The first Quarterly Vertical Vacancy Review by property services firm JLL indicated the vacancy rate in Auckland's central business district was 7.5 percent in the first three months of the year, with about half of those vacancies concentrated in four buildings.
It said the strong performance of large property developers, Kiwi Property Group and Precinct Properties, particularly in Auckland's Commercial Bay Precinct, had been diluted by substantial vacancies in the Shortland & Fort (formerly Lumley Centre) at 17 percent vacancy and ANZ Centre at 16 percent.
It said the drift from midtown properties, such as QBE Centre (26 percent vacancy) and SAP Tower (16 percent), were "haemorrhaging" with vacancies.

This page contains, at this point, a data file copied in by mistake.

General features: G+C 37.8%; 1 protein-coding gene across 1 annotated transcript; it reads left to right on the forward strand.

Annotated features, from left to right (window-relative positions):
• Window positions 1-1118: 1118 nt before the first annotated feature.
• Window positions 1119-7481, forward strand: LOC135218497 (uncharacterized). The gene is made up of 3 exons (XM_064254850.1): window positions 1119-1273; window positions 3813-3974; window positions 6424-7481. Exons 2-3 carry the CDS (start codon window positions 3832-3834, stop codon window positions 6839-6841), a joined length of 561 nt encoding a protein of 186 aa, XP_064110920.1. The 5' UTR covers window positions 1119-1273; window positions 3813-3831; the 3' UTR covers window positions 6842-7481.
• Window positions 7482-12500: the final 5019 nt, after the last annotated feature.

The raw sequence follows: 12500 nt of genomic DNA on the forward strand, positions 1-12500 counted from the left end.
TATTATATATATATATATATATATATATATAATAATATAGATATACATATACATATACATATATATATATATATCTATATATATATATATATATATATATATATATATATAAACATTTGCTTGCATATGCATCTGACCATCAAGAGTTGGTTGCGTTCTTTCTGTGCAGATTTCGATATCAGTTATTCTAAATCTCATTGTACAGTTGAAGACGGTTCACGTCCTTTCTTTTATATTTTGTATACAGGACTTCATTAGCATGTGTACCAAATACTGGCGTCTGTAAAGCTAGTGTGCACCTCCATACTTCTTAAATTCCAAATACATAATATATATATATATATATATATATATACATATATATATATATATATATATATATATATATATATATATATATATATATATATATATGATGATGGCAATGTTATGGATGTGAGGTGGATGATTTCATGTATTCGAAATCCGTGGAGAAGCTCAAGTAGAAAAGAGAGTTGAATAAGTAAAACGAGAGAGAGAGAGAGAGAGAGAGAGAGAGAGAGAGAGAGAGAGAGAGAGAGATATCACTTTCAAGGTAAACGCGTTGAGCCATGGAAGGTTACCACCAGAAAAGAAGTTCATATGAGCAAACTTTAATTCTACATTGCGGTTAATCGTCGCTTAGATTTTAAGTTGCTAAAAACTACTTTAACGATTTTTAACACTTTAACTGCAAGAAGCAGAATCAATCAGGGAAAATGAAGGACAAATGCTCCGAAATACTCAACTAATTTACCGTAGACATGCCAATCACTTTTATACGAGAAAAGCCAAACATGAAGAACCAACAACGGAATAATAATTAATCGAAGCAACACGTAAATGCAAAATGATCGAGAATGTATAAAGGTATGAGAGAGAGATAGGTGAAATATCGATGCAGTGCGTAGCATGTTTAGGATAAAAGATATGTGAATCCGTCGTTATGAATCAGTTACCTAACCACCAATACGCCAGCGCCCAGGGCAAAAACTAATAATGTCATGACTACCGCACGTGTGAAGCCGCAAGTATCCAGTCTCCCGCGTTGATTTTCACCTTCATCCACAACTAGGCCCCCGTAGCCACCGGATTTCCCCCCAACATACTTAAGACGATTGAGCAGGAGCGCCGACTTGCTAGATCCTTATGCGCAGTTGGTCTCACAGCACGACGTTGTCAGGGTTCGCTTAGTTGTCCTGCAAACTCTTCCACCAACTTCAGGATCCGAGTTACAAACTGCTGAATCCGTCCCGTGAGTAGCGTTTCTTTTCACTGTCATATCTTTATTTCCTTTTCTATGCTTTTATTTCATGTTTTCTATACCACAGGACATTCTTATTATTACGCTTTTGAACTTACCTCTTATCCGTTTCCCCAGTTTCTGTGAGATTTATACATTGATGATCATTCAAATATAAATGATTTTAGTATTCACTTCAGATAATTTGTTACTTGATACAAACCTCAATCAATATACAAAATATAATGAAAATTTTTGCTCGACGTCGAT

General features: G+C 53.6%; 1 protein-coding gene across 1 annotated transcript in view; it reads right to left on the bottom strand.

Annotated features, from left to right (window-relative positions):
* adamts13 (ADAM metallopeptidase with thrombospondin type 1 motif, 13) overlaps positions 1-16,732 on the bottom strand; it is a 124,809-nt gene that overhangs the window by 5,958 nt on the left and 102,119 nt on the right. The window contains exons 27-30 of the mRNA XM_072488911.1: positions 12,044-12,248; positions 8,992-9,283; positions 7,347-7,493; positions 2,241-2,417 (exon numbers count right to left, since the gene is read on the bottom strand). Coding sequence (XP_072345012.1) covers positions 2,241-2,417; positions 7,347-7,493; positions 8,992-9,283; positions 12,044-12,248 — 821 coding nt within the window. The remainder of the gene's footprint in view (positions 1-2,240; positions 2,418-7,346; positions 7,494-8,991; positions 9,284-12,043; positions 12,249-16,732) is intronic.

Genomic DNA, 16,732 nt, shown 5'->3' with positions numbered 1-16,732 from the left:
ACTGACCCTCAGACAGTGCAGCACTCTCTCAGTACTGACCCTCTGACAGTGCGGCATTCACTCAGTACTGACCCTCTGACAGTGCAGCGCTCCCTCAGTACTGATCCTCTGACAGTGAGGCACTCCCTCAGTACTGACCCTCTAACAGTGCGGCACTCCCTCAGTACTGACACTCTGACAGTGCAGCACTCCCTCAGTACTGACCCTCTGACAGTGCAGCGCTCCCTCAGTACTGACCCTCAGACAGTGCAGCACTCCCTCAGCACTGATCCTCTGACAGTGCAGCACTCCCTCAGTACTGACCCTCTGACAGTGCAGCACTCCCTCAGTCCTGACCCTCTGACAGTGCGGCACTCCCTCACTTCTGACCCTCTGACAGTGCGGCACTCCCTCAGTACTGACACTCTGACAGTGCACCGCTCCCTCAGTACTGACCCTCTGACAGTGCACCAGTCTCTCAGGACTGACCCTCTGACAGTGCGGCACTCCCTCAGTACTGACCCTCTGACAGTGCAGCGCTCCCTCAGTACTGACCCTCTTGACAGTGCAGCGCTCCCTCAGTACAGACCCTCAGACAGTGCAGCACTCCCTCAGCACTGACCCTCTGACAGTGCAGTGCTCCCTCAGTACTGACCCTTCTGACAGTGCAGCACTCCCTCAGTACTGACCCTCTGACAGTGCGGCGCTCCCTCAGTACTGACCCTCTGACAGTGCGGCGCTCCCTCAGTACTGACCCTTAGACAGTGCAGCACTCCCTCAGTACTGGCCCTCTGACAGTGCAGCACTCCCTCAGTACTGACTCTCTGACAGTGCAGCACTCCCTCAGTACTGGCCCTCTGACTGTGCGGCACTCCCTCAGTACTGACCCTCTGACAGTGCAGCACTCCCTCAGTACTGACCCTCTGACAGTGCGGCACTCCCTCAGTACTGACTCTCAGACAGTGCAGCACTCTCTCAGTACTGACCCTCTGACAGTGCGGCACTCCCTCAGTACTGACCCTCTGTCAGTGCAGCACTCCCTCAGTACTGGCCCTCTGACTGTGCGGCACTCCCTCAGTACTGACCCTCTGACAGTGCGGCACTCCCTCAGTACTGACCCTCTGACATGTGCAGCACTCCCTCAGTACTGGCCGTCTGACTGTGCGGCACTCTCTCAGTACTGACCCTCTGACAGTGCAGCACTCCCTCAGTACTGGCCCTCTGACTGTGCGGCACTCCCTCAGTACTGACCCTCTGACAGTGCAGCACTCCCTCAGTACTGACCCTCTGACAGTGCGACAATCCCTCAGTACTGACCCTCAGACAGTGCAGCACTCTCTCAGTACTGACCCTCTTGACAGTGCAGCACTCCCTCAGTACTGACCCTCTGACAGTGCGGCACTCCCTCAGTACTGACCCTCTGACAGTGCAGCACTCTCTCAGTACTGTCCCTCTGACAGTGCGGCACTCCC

Prime office space in Wellington and Christchurch was a completely different story, with extremely low vacancies at 1.4 percent in the capital city, while land banking in Christchurch's central business district saw vacancy rates fall over the past six months.
"Since the completion of Spark HQ [in the first quarter of last year], no further large-scale [prime] office projects have emerged in the Christchurch pipeline," it said.
"Recent increases to construction costs, labour shortages, and substantial land-banking in the CBD (estimates suggest 20 percent of sites remain undeveloped) have contributed to subdued development activity."
The report suggested activity in Christchurch had shifted toward the industrial sector where more than 100,000 sqm of new build space was proposed across Christchurch precincts, especially within new industrial business parks, such as Waterloo Business Park.